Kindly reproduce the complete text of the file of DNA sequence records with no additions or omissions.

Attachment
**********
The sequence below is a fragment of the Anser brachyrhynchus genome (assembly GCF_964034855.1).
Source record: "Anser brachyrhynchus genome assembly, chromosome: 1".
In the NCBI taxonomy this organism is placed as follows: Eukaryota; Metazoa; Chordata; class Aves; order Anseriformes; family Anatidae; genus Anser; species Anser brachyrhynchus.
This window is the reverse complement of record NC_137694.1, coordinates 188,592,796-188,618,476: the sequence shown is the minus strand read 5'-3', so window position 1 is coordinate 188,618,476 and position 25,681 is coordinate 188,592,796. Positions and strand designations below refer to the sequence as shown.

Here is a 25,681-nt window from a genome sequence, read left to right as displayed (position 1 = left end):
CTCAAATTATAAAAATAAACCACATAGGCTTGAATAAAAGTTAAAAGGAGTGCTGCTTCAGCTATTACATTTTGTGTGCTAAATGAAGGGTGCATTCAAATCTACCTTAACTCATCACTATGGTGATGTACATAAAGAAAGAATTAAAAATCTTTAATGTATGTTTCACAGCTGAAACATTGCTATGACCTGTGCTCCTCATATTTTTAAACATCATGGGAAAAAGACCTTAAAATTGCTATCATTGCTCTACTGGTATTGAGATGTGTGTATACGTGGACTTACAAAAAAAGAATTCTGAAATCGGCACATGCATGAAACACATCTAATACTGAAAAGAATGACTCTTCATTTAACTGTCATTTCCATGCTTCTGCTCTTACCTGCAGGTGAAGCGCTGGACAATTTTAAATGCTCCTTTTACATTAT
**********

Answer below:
The sequence below is a fragment of the Anser brachyrhynchus genome (assembly GCF_964034855.1).
Source record: "Anser brachyrhynchus genome assembly, chromosome: 1".
In the NCBI taxonomy this organism is placed as follows: Eukaryota; Metazoa; Chordata; class Aves; order Anseriformes; family Anatidae; genus Anser; species Anser brachyrhynchus.
This window is the reverse complement of record NC_137694.1, coordinates 188,592,796-188,618,476: the sequence shown is the minus strand read 5'-3', so window position 1 is coordinate 188,618,476 and position 25,681 is coordinate 188,592,796. Positions and strand designations below refer to the sequence as shown.

Here is a 25,681-nt window from a genome sequence, read left to right as displayed (position 1 = left end):
CTCAAATTATAAAAATAAACCACATAGGCTTGAATAAAAGTTAAAAGGAGTGCTGCTTCAGCTATTACATTTTGTGTGCTAAATGAAGGGTGCATTCAAATCTACCTTAACTCATCACTATGGTGATGTACATAAAGAAAGAATTAAAAATCTTTAATGTATGTTTCACAGCTGAAACATTGCTATGACCTGTGCTCCTCATATTTTTAAACATCATGGGAAAAAGACCTTAAAATTGCTATCATTGCTCTACTGGTATTGAGATGTGTGTATACGTGGACTTACAAAAAAAGAATTCTGAAATCGGCACATGCATGAAACACATCTAATACTGAAAAGAATGACTCTTCATTTAACTGTCATTTCCATGCTTCTGCTCTTACCTGCAGGTGAAGCGCTGGACAATTTTAAATGCTCCTTTTACATTAT